All about endowments

(Shutterstock)
(Shutterstock)
Cape Town - Are you a higher income earner looking for an investment that will save you tax, while still following a growth strategy? And maximum liquidity is not a must-have for you? If so, an endowment may be a good option for you.

So says Andre Tuck, investment account manager at Glacier by Sanlam.

"Endowments are after-tax investment vehicles that can hold a variety of underlying investment options, including unit trust investments and the structuring of a share portfolio," says Tuck. There are two main considerations around endowments: tax and estate planning benefits.

"Traditionally, endowments were viewed as expensive - particularly when investors wished to access the funds before the end of the investment term. 

"However, with the so-called new generation endowments, where investors and their advisers can select the underlying investment options, there are no longer any surrender or early termination, penalties." And that's not all: it is the investors, and not the assurance companies, who determine the adviser remuneration, making for a much more investor-friendly investment than the traditional endowments of the past.

Endowments are taxed at a flat rate of 30% for individuals and trusts, which makes them attractive for investors with a marginal tax rate greater than 30%, says Tuck. 

This means that any interest income from the endowment would be taxed at 30%, as against the maximum marginal rate of 40% for individuals. Tuck points out that this also translates into lower capital gains tax of 10%, compared to the maximum rate of 13.33% for individuals.

And think about this: "If an endowment is housed within a trust with natural persons as beneficiaries, capital gains will be taxed at an effective rate of 10%, as opposed to the effective capital gains tax rate for trusts which is 26.64%.

"In the case of individual investors or trusts with natural persons as beneficiaries, the insurance company withholds dividend withholding tax at 15% on all dividend distributions received from South African companies," says Tuck.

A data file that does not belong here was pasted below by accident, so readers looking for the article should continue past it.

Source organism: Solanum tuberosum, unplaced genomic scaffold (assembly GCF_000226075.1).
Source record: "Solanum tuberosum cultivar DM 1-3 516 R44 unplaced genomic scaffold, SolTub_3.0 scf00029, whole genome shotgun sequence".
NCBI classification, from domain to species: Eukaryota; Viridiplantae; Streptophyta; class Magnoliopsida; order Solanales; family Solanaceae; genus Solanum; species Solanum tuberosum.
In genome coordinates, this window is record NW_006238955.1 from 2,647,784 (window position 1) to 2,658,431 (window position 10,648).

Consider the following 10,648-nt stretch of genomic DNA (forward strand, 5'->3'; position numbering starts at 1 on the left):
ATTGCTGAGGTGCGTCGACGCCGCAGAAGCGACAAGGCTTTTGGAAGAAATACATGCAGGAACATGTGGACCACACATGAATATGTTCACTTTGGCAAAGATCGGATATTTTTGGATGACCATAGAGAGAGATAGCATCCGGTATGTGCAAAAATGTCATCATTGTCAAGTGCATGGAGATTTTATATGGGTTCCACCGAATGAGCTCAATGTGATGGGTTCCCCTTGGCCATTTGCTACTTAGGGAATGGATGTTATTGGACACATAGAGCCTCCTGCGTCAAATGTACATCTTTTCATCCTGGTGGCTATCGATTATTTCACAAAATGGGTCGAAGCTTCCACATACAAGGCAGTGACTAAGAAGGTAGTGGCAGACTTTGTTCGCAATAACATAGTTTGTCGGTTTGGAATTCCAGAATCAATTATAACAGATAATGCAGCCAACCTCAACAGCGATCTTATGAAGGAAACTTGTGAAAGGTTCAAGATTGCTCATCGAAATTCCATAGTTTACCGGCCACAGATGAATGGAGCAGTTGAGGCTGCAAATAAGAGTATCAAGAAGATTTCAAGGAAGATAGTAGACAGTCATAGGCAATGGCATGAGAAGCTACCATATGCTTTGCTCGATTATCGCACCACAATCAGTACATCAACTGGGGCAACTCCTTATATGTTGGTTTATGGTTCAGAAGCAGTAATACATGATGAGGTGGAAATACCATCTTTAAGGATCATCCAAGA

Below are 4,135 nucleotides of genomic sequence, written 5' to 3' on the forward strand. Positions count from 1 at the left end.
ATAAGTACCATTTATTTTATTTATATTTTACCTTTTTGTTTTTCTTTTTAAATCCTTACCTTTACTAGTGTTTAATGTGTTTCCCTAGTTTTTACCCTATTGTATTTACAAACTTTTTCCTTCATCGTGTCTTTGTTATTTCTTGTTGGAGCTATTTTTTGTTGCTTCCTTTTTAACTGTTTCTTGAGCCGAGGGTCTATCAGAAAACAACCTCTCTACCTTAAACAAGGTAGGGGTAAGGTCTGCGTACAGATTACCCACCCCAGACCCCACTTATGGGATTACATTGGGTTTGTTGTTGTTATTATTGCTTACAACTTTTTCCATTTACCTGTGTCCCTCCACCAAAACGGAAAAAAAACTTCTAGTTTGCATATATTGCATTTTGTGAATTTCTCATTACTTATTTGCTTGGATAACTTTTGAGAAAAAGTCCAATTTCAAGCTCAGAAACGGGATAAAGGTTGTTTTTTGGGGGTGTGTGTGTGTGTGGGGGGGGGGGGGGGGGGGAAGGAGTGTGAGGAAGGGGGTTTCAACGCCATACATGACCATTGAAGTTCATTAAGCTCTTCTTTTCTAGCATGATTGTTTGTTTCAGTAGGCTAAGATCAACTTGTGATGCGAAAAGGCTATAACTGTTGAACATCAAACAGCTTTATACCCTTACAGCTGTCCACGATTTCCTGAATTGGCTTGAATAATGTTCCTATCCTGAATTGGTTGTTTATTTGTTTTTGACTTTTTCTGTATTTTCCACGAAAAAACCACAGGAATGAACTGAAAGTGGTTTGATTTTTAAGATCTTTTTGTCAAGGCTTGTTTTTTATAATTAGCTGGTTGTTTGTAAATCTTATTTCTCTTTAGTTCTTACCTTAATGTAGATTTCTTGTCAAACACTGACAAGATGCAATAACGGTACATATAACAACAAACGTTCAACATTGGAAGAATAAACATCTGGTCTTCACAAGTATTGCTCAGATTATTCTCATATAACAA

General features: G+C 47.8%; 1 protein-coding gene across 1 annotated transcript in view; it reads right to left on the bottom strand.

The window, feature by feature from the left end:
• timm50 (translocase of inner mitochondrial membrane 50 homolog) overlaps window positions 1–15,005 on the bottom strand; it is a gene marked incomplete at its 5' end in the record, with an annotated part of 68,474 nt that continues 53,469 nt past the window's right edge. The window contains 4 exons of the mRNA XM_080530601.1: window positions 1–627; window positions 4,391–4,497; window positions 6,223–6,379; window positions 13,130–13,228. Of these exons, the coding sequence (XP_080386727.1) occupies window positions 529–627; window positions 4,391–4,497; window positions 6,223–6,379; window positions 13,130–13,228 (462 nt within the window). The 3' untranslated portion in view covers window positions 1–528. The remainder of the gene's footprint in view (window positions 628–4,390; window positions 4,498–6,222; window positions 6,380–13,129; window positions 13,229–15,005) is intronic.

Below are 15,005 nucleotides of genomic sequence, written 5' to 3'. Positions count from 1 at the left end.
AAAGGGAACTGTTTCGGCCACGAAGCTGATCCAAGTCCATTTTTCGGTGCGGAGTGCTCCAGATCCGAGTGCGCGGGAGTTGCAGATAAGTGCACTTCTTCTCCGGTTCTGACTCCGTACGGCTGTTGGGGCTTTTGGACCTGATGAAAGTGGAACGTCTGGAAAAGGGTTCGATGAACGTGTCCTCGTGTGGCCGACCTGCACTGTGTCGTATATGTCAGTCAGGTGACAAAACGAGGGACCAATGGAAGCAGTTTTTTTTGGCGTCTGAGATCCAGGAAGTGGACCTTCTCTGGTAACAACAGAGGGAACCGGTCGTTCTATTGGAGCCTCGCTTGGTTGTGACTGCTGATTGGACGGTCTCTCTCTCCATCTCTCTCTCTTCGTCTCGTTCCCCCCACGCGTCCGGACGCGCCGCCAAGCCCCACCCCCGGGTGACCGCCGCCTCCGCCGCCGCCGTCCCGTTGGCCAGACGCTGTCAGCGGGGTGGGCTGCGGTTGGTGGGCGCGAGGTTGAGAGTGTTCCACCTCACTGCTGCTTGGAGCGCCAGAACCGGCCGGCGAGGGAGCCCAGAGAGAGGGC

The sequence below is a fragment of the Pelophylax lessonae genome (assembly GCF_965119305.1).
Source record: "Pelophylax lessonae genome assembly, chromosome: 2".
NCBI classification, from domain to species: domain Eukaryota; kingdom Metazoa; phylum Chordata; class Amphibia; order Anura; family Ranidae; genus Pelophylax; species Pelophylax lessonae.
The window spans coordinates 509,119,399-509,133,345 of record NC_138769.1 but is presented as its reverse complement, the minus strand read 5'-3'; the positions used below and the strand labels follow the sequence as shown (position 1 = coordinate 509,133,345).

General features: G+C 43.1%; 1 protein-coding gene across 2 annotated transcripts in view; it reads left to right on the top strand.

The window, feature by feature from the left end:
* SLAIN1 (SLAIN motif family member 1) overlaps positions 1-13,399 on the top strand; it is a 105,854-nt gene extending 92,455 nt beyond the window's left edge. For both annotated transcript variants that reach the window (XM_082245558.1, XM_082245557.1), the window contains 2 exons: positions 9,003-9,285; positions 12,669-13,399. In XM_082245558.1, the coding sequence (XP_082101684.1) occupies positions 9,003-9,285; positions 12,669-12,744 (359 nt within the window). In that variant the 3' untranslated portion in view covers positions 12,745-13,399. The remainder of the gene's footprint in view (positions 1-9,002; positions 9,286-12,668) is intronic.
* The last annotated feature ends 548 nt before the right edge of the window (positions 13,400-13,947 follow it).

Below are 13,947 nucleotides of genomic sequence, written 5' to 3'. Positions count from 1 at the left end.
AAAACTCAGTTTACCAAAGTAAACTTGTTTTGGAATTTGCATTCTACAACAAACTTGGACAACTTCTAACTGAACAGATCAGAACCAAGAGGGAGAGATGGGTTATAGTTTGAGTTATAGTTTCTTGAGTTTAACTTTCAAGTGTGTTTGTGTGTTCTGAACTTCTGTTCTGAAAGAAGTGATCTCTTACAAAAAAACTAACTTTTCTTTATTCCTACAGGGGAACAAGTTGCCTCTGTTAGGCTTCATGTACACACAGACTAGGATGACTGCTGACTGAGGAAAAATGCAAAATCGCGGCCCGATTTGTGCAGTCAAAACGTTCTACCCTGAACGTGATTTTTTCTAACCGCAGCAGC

But do bear in mind that the Long-term Insurance Act imposes a few restrictions on the number of withdrawals you can make in the first five years; one loan and one surrender are permitted. 

"The maximum withdrawal during this period is limited to the amount invested plus interest at 5%. The balance may be withdrawn after five years," says Tuck.  

Endowment benefits

Is an endowment a worthwhile investment option for you? Here is a quick checklist of the benefits:

* Greater tax efficiency for higher income earners (above 30% tax rate) who have exhausted their interest exemptions.

* Beneficiary nomination can lead to potential savings on executor’s fees (up to 3.99% of fund value).  Where a beneficiary has been nominated, payment of the death benefit does not depend on the winding up of the estate and beneficiaries will receive the proceeds relatively quickly.  

* The proceeds from the endowment do form part of the estate for estate duty purposes. However, the first R3.5m of the value of the estate is exempt from estate duty.    

* Tax administration is taken care of on your behalf (the insurance company calculates, deducts and pays the taxman).

* Insolvency protection – the entire value of the endowment will be protected against creditors after three years. This protection will continue until five years after the termination of the policy.

* You are not restricted to maximum levels of equities and offshore investments, as in the case of retirement savings products.

* You can also use an endowment to draw income upon retirement, as long as the five-year restricted period has passed. You can do this on an ad-hoc basis, without being forced to draw income at specific intervals.

Finding the right product can be daunting, so it is always a good idea to get advice from a properly qualified and independent financial adviser.

 - Fin24

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